To address this bias, Neuman and colleagues employed a technique to simulate the structure of a randomized trial within a retrospective study. Because patterns of anesthesia care differ between hospitals, the Penn team was able to use the distance from each patient’s home address to the nearest hospital that specialized in regional anesthesia as a natural source of randomization to regional versus general anesthesia. According to Neuman, “patients who lived closer to hospitals that specialized in regional anesthesia were more likely to get regional anesthesia in the event of a hip fracture; patients who lived closer to hospitals that specialized in general anesthesia rarely got regional anesthesia.”
By comparing outcomes between similar patients who lived relatively closer to, or further from, hospitals that specialized in regional anesthesia, Neuman and colleagues estimated that regional anesthesia was associated with more than half a day shorter length of stay after hip fracture surgery, although they did not find evidence for a significant difference in 30-day mortality according to anesthesia type.
“Our findings suggest an association between regional anesthesia and shorter length of stay, which could relate to a reduction in complications or more effective rehabilitation,” says Neuman. “Our study highlights the need for a definitive, prospective randomized trial to determine the best way of caring for hip fracture patients.”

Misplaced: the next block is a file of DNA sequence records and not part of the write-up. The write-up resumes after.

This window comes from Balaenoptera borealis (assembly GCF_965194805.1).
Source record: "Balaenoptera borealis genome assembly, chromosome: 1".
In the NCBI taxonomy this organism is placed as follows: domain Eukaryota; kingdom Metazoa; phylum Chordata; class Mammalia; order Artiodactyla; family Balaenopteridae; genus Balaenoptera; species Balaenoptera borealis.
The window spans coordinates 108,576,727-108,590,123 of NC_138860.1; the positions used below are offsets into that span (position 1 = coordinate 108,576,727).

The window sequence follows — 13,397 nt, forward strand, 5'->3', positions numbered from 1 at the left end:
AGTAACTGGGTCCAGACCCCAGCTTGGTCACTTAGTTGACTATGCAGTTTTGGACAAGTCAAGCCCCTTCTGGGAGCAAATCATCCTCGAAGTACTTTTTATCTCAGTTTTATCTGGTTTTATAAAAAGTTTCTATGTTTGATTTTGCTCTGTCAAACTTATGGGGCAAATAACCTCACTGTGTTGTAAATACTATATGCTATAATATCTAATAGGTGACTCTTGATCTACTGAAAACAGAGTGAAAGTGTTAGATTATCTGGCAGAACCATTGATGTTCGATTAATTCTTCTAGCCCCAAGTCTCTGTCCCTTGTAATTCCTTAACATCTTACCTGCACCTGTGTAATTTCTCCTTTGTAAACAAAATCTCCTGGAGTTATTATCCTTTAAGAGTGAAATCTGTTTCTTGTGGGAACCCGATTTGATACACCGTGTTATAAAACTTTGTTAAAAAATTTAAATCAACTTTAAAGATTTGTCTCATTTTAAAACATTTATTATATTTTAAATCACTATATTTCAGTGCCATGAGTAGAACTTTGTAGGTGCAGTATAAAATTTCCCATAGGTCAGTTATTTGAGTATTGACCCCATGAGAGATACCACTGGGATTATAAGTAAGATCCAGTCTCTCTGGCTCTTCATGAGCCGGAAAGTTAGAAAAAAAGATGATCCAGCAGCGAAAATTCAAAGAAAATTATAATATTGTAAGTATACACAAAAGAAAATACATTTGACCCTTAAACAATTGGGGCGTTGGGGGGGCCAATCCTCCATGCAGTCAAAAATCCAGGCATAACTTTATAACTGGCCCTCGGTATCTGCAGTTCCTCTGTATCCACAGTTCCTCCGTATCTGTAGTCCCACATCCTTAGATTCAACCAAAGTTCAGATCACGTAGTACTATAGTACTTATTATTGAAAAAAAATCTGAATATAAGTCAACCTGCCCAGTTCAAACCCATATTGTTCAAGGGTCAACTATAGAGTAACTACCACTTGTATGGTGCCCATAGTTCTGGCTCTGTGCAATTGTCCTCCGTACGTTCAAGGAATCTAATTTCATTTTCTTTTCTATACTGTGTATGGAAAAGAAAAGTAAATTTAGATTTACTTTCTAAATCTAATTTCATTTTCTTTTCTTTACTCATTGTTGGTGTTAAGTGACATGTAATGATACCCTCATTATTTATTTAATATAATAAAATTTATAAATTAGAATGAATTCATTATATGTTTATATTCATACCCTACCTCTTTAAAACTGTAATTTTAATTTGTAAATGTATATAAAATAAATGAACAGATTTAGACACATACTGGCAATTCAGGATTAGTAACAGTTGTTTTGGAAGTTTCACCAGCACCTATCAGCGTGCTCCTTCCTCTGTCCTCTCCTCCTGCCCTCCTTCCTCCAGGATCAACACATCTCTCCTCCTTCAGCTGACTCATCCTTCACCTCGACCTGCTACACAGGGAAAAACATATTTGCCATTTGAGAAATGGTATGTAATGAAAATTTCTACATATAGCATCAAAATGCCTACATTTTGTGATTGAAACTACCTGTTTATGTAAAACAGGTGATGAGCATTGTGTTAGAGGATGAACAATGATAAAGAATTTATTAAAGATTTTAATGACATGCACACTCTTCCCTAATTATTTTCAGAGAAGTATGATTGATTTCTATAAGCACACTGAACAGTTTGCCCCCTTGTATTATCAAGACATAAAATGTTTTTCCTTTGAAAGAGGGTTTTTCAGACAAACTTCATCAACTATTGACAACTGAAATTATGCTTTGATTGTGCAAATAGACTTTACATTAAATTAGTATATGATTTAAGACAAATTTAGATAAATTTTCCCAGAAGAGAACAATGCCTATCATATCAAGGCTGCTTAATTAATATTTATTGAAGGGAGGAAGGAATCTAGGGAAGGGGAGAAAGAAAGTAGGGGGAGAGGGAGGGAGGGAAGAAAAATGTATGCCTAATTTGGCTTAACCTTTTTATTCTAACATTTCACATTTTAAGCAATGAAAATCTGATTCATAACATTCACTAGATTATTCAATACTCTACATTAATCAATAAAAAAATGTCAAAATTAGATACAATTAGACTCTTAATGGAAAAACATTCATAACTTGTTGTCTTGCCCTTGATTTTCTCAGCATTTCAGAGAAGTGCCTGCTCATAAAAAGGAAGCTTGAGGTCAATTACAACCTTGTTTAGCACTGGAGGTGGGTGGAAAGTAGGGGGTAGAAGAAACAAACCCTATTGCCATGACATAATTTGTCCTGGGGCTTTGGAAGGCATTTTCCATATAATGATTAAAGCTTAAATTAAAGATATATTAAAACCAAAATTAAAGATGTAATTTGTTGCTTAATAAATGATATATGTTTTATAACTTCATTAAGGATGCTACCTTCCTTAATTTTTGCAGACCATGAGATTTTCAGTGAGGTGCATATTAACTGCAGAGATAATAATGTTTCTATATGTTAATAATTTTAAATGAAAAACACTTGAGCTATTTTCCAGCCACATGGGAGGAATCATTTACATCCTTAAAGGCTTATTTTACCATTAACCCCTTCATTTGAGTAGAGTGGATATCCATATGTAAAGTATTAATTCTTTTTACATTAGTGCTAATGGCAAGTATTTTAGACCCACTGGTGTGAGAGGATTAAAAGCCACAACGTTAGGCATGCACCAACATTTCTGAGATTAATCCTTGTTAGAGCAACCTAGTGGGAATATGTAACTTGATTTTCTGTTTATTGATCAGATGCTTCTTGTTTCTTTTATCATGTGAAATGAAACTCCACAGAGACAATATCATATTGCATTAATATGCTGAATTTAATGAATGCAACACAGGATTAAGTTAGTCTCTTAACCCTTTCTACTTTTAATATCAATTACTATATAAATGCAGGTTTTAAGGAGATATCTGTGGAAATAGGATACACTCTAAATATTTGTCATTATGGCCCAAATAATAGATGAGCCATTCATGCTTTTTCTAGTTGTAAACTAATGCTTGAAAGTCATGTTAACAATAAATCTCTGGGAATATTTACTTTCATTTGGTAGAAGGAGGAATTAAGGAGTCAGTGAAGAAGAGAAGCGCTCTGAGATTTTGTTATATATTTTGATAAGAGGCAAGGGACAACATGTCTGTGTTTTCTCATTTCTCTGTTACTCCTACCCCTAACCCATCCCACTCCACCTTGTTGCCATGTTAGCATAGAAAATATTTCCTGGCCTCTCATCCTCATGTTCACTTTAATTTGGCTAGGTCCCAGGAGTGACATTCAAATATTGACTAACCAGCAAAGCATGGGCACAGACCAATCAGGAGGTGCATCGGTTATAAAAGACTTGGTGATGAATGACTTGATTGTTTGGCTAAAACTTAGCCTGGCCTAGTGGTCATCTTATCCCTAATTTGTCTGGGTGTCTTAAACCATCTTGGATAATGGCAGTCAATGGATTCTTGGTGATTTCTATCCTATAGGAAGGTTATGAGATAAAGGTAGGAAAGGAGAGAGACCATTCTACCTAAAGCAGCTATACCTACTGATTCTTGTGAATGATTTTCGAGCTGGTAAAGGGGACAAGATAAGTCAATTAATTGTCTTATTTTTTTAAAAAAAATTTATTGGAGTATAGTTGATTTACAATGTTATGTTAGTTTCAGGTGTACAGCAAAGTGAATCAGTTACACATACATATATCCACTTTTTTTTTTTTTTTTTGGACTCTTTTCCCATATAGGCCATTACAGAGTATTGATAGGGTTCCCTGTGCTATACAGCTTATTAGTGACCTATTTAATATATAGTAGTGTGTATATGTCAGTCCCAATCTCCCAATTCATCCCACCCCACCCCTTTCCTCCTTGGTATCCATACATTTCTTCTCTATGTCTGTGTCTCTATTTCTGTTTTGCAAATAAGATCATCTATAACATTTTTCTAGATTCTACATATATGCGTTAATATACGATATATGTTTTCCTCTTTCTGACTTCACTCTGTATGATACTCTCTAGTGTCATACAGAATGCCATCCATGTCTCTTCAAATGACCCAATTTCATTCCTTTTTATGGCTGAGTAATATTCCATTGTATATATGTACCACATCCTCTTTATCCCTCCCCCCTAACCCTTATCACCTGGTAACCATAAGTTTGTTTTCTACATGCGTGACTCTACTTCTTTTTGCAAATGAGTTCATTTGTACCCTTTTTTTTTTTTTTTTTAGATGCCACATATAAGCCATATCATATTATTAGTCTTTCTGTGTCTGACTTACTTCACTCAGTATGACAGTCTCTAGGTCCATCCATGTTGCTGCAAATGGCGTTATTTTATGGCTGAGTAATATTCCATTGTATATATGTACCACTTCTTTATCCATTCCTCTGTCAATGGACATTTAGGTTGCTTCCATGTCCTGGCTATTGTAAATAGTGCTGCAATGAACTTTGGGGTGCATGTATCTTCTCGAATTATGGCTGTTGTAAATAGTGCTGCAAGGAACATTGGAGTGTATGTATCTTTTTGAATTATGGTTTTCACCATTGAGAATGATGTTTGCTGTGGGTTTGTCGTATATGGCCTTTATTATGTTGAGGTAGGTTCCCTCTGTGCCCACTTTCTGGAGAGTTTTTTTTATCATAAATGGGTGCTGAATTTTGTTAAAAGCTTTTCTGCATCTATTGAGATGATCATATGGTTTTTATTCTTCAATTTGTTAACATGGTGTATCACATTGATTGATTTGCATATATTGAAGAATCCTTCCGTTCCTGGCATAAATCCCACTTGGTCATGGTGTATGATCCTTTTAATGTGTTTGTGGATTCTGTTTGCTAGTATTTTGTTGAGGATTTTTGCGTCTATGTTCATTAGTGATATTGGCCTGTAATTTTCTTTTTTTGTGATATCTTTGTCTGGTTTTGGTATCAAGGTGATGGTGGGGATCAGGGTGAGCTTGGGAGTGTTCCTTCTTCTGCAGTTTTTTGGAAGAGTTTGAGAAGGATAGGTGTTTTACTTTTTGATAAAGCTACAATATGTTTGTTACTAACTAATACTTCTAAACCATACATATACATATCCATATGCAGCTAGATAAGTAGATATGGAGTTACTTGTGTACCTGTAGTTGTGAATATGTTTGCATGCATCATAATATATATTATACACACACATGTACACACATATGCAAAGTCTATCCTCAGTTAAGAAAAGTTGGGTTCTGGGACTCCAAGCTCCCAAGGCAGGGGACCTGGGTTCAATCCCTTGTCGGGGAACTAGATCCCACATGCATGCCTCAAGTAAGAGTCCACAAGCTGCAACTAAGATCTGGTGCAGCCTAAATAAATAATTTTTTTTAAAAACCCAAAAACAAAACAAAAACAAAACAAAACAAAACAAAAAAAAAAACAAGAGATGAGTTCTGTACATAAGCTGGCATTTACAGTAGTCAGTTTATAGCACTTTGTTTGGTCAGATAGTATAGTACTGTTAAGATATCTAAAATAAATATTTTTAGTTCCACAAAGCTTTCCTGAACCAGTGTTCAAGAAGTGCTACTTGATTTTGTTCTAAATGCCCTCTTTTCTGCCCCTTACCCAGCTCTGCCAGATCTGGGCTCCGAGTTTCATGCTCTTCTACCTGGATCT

In the JAMA Internal Medicine study, the team retrospectively analyzed the patterns of survival and dependence on the use of walkers, canes, and other walking assist devices at six months and one year following hip fracture; changes in the ability to perform the seven essential activities of daily living (ADLs); and identify risk factors associated with survival following treatment in 60,111 patients. The data for this study was culled from Medicare claims and the Nursing Home Minimum Data Set.
Hip fracture was found to be associated with substantial mortality and dependency in performing ADLs. By 180 days postfracture, more than one in three patients had died. Among patients who were fully independent or required limited assistance with movement before their injury, one in five survived to regain their prefracture level of independence 180 days later, with similar patterns observed for ADLs, including transferring, mobility in bed, personal hygiene and toileting.
Approximately 12 percent of patients in the study sample received nonoperative management of their injury, which was associated with greater risk of death and complete dependence on assistance devices for all movement, within 180 days compared with surgical repair. In addition, white men of increased age with many comorbidities, cognitive impairment and poor baseline ADL dependence were also associated with a high risk of death following hip fracture.